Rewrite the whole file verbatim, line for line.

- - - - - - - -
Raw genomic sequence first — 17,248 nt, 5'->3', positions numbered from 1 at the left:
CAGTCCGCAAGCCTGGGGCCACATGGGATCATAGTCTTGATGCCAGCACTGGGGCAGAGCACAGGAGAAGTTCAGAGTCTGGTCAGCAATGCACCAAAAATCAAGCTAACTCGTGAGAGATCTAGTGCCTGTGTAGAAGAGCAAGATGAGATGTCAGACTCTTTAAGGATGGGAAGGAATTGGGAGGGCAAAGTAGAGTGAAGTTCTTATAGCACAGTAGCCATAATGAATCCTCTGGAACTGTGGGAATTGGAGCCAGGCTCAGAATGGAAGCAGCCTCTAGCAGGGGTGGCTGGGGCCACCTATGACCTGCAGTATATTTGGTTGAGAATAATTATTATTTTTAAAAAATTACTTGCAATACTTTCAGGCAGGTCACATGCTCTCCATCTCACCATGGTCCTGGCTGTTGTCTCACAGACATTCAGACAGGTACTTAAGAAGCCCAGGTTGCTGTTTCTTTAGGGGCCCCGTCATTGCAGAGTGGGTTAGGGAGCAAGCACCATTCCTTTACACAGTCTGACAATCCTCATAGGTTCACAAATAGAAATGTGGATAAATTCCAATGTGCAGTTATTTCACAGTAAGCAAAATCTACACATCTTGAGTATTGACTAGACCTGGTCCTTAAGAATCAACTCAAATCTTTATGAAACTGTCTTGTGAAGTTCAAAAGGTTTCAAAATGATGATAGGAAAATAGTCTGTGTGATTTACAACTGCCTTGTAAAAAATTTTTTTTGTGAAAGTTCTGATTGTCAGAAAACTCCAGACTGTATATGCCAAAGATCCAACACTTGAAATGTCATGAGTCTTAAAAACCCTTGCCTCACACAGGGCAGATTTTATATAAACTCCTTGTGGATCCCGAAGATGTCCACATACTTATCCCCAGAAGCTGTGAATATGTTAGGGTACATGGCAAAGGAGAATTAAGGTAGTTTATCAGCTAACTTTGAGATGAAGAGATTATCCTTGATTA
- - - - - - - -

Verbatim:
Raw genomic sequence first — 17,248 nt, 5'->3', positions numbered from 1 at the left:
CAGTCCGCAAGCCTGGGGCCACATGGGATCATAGTCTTGATGCCAGCACTGGGGCAGAGCACAGGAGAAGTTCAGAGTCTGGTCAGCAATGCACCAAAAATCAAGCTAACTCGTGAGAGATCTAGTGCCTGTGTAGAAGAGCAAGATGAGATGTCAGACTCTTTAAGGATGGGAAGGAATTGGGAGGGCAAAGTAGAGTGAAGTTCTTATAGCACAGTAGCCATAATGAATCCTCTGGAACTGTGGGAATTGGAGCCAGGCTCAGAATGGAAGCAGCCTCTAGCAGGGGTGGCTGGGGCCACCTATGACCTGCAGTATATTTGGTTGAGAATAATTATTATTTTTAAAAAATTACTTGCAATACTTTCAGGCAGGTCACATGCTCTCCATCTCACCATGGTCCTGGCTGTTGTCTCACAGACATTCAGACAGGTACTTAAGAAGCCCAGGTTGCTGTTTCTTTAGGGGCCCCGTCATTGCAGAGTGGGTTAGGGAGCAAGCACCATTCCTTTACACAGTCTGACAATCCTCATAGGTTCACAAATAGAAATGTGGATAAATTCCAATGTGCAGTTATTTCACAGTAAGCAAAATCTACACATCTTGAGTATTGACTAGACCTGGTCCTTAAGAATCAACTCAAATCTTTATGAAACTGTCTTGTGAAGTTCAAAAGGTTTCAAAATGATGATAGGAAAATAGTCTGTGTGATTTACAACTGCCTTGTAAAAAATTTTTTTTGTGAAAGTTCTGATTGTCAGAAAACTCCAGACTGTATATGCCAAAGATCCAACACTTGAAATGTCATGAGTCTTAAAAACCCTTGCCTCACACAGGGCAGATTTTATATAAACTCCTTGTGGATCCCGAAGATGTCCACATACTTATCCCCAGAAGCTGTGAATATGTTAGGGTACATGGCAAAGGAGAATTAAGGTAGTTTATCAGCTAACTTTGAGATGAAGAGATTATCCTTGATTA